For the Wild Rose Humane Society, 2019 has “gone to the dogs.”
The facility, which is located in Didsbury and services an area that stretches from Innisfail to Airdrie, is marking its first year of operations by announcing an intent to expand its services to include the rescue, fostering and adoption of dogs, as well as cats.
“Our overall mandate is to have no more homeless pets,” said Mark Fournier, volunteer treasurer with the organization, during a presentation to Airdrie City council June 17. “What we do is try and promote smart animal ownership and try to find homes for wayward cats, dogs and kittens.”
However, Fournier said, the society has been limited in its efforts to achieve this mandate due to funding. While the Wild Rose Humane Society has existed since 2007, he said, it only recently hired its first staff member and is focused, this year, on becoming more self-sustaining.
“For the last 12 years, we’ve been working just through volunteers – everybody who is coming in to look after the animals have all been volunteers,” he said. “For the first year, we really wanted to kind of cut our teeth, make sure our processes were good. We wanted to make sure we were able to deliver on what we wanted to deliver.”
Throughout that time, Fournier said, the organization has secured corporate sponsorship for the installation of cat and dog kennels, developed a partnership with the Olds Westview Co-op and collected material and financial donations from members of the community. He added more than 100 local volunteers have committed their time to ensure the facility’s success, as well.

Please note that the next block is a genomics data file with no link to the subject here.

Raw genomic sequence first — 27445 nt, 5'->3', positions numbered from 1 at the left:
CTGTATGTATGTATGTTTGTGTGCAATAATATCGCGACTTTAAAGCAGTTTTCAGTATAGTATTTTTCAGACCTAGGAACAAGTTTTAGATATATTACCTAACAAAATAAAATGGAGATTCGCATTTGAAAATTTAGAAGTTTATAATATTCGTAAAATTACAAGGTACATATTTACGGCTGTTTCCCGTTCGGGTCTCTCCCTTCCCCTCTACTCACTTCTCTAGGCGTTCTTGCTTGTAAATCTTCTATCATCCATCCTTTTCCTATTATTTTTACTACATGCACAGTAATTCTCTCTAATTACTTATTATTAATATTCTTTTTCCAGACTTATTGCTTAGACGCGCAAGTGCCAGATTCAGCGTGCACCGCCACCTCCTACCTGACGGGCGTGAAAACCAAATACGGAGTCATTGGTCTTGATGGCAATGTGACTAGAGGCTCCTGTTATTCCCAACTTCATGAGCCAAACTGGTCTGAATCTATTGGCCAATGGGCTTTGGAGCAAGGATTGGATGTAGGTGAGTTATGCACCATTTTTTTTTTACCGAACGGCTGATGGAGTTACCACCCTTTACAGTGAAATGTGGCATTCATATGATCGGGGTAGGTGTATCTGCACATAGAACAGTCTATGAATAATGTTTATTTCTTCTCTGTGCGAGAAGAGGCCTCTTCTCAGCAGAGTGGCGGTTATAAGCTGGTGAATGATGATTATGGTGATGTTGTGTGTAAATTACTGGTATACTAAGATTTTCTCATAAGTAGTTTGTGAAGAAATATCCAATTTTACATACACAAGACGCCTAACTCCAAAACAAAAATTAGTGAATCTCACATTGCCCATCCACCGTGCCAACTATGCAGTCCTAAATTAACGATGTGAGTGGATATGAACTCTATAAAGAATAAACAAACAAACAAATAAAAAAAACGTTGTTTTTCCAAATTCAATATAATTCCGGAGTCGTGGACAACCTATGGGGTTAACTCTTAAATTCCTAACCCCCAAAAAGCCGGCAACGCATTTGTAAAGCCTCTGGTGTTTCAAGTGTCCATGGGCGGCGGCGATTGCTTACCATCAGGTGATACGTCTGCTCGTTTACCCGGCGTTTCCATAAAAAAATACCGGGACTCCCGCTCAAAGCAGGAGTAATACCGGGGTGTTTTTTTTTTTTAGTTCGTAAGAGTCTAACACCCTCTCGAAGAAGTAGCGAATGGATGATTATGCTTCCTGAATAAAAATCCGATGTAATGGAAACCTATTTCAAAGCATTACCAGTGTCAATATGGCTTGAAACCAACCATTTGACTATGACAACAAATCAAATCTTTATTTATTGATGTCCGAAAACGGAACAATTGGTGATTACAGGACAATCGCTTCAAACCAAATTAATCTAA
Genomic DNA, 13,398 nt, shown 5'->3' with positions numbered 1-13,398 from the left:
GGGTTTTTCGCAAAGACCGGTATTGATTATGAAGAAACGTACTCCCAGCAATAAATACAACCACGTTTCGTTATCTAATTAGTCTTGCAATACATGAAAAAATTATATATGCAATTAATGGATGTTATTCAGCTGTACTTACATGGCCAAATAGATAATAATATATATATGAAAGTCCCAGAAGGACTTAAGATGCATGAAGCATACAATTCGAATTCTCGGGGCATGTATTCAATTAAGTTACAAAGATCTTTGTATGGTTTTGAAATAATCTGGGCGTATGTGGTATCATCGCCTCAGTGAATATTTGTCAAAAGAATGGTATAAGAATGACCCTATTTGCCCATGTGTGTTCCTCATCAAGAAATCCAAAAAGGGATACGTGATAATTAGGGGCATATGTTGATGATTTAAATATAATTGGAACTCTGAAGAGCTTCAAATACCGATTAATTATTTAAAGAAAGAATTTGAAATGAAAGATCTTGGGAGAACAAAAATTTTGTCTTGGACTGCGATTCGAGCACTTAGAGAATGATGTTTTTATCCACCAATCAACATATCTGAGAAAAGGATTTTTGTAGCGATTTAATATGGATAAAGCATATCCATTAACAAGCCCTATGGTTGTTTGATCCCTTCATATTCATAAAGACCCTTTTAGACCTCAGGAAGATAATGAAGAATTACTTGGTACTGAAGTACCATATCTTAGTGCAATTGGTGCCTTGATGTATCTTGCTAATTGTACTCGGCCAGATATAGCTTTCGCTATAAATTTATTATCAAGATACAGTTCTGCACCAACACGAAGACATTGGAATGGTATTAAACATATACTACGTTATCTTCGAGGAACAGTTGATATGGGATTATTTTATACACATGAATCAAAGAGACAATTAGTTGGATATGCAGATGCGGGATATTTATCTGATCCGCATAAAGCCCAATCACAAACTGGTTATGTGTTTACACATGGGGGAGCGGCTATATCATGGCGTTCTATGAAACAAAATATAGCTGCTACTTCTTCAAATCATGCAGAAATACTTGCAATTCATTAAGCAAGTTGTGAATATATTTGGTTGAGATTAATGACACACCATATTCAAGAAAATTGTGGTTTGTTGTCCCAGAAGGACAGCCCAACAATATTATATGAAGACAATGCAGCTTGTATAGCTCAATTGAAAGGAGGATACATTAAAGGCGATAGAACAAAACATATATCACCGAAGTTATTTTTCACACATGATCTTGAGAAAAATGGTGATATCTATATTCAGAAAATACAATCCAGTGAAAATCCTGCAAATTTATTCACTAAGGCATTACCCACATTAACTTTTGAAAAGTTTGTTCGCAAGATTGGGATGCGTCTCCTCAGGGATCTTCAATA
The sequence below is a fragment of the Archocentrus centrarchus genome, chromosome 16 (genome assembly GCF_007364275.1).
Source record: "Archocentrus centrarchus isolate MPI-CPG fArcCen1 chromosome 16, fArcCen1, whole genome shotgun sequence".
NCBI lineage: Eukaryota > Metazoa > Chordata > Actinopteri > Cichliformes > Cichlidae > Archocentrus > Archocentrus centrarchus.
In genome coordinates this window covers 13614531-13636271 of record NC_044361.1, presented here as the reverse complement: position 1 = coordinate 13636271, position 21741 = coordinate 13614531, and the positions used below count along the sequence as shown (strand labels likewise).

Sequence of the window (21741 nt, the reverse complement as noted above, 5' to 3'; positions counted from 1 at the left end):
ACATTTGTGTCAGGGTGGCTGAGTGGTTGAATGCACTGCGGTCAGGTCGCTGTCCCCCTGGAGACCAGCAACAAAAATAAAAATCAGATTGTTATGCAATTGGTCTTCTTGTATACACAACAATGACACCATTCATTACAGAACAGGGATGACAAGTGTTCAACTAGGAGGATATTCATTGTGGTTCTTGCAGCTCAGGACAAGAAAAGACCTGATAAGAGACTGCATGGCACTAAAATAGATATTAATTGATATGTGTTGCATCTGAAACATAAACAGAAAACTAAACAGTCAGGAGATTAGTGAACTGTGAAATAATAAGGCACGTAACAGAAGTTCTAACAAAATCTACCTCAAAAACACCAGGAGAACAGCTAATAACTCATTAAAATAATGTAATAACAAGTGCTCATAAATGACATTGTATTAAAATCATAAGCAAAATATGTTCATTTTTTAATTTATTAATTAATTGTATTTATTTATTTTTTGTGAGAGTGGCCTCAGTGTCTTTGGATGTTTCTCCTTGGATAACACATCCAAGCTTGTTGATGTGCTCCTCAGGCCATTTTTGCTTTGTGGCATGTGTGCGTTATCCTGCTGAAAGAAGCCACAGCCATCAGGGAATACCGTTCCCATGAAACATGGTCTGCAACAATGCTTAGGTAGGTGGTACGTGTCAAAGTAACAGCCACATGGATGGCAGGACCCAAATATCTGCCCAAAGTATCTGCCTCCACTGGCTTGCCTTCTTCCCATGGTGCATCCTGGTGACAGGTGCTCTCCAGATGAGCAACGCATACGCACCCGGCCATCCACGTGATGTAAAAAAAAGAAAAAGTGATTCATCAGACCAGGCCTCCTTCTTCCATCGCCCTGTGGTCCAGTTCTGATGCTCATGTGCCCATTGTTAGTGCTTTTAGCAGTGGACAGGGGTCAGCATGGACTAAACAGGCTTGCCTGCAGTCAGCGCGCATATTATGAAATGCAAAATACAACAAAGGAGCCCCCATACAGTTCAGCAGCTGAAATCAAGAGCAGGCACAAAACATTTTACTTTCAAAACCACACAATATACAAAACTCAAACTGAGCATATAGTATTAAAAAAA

According to Fournier, the society also receives income through the surrendering of pets.
“We didn’t really understand how much of a need there was for an organization to accept pets that need to be surrendered,” he said. “Unfortunately, people move or they can’t look after the animals anymore, so we’ll find new homes there. And some of our biggest challenges are actually people who pass away who have pets.”
Caring for, fostering and rehoming cats has been the organization’s focus, Fournier said, noting the Wild Rose Humane Society spays and neuters the animals through partnerships with veterinarians in both Olds and Didsbury. However, now that the society has hired its first paid staff member, Fournier said the hope is to begin accepting dogs, as well.
“We have the kennels, we have the fencing, we’re ready to go with dogs – there’s only one thing kind of standing in the way, and that’s our staffing level,” he said. “Because we were 100 per cent volunteer, asking people to come in several times a day to look after dogs is a lot more responsibility than looking after cats.”
The organization aims to begin accepting dogs in the fall, Fournier said, and plans to put all its fundraising proceeds this year toward that goal. A dinner and auction event is planned for this fall, he added, to help support the initiative.
“We want our member communities to know that we are out there, that we have a facility that is fully operational, and see what services we can provide,” he said. “The amount of adoptions started out slowly, but it’s starting to increase more and more as people know who we are and what we do.”